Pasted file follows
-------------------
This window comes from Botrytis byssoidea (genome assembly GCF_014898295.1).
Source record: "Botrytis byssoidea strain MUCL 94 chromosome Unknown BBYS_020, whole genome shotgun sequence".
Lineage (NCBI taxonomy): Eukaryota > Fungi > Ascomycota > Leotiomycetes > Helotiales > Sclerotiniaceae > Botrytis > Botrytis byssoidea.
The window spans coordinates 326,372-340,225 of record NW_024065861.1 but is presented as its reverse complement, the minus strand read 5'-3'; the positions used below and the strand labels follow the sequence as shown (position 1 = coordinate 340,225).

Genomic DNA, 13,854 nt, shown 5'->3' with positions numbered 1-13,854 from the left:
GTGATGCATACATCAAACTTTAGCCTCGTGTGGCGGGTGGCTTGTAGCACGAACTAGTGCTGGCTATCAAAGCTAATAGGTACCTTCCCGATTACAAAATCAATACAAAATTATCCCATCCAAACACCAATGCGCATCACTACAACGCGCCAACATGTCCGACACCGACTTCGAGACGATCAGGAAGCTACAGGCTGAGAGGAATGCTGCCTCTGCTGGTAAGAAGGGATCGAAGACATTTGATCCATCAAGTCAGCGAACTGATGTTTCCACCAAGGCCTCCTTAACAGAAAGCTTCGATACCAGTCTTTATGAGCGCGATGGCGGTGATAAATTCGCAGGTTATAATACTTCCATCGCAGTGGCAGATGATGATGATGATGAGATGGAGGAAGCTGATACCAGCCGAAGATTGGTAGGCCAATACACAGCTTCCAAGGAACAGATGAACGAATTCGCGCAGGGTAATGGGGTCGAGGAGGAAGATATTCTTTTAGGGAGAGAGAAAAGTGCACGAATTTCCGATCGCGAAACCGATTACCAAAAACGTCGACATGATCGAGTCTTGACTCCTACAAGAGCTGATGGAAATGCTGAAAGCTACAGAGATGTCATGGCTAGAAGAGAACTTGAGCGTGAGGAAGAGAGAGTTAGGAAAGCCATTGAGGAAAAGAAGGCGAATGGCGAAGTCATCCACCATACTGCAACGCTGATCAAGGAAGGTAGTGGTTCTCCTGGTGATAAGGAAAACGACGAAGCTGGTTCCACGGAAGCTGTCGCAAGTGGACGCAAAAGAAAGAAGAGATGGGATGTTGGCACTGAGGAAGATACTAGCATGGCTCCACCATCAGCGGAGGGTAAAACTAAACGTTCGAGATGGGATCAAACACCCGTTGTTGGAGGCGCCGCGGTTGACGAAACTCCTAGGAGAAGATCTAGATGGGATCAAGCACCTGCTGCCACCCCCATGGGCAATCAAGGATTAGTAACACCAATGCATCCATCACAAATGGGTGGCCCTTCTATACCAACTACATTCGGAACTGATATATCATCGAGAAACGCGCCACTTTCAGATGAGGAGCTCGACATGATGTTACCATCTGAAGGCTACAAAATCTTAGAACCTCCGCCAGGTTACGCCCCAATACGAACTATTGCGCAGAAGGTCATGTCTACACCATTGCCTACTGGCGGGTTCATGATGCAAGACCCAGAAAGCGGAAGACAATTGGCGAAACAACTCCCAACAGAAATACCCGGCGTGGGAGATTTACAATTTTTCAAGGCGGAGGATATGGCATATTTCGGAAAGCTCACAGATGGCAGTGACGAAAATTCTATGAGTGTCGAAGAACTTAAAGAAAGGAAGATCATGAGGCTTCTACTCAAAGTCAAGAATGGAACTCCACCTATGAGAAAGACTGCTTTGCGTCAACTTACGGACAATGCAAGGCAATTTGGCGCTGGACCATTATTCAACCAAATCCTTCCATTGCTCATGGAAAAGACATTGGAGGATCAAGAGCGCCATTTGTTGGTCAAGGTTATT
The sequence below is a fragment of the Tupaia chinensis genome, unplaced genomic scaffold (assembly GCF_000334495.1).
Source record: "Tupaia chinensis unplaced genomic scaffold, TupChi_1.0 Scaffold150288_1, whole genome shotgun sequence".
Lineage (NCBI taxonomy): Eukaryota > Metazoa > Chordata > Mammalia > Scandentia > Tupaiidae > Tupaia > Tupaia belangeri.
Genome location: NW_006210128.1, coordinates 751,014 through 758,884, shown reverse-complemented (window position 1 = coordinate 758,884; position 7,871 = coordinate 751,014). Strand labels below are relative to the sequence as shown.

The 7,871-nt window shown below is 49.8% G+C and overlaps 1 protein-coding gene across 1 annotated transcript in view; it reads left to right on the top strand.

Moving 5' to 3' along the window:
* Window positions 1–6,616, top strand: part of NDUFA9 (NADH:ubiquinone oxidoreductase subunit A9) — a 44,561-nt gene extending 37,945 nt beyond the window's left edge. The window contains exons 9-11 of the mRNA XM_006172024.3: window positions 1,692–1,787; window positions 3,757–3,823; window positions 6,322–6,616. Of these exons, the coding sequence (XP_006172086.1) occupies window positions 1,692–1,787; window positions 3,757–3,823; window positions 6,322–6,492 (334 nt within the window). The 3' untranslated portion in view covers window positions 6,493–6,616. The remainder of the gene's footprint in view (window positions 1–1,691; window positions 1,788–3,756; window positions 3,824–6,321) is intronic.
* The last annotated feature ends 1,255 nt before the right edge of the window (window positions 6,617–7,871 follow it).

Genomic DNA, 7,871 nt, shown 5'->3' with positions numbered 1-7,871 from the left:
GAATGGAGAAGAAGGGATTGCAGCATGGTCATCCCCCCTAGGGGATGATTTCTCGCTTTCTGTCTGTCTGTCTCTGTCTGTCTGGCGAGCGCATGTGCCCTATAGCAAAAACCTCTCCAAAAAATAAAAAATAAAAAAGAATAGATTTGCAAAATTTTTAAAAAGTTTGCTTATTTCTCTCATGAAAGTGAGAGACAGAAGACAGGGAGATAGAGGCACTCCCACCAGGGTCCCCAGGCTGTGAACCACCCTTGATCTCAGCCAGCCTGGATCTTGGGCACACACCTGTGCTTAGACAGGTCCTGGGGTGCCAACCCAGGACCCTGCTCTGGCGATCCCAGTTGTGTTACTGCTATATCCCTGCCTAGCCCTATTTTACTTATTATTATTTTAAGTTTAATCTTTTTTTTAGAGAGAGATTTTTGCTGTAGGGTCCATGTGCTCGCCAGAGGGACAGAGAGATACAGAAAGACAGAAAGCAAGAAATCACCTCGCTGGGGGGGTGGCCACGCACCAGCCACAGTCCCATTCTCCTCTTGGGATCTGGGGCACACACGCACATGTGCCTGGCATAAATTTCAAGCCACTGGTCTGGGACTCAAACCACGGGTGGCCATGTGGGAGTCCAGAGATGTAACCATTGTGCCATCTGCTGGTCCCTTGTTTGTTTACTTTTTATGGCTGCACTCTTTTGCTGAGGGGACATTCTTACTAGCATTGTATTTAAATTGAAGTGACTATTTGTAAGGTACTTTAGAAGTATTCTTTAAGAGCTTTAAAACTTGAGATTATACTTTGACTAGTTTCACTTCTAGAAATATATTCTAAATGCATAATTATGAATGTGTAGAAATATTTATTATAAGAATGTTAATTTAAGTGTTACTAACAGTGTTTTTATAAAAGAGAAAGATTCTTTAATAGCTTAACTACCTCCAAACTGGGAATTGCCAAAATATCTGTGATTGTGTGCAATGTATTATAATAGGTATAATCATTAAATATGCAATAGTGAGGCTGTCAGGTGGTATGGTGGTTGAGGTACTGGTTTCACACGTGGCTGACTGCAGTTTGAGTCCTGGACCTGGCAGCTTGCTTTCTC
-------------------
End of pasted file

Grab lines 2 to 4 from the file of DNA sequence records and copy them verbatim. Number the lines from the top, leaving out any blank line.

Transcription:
Source record: "Botrytis byssoidea strain MUCL 94 chromosome Unknown BBYS_020, whole genome shotgun sequence".
Lineage (NCBI taxonomy): Eukaryota > Fungi > Ascomycota > Leotiomycetes > Helotiales > Sclerotiniaceae > Botrytis > Botrytis byssoidea.
The window spans coordinates 326,372-340,225 of record NW_024065861.1 but is presented as its reverse complement, the minus strand read 5'-3'; the positions used below and the strand labels follow the sequence as shown (position 1 = coordinate 340,225).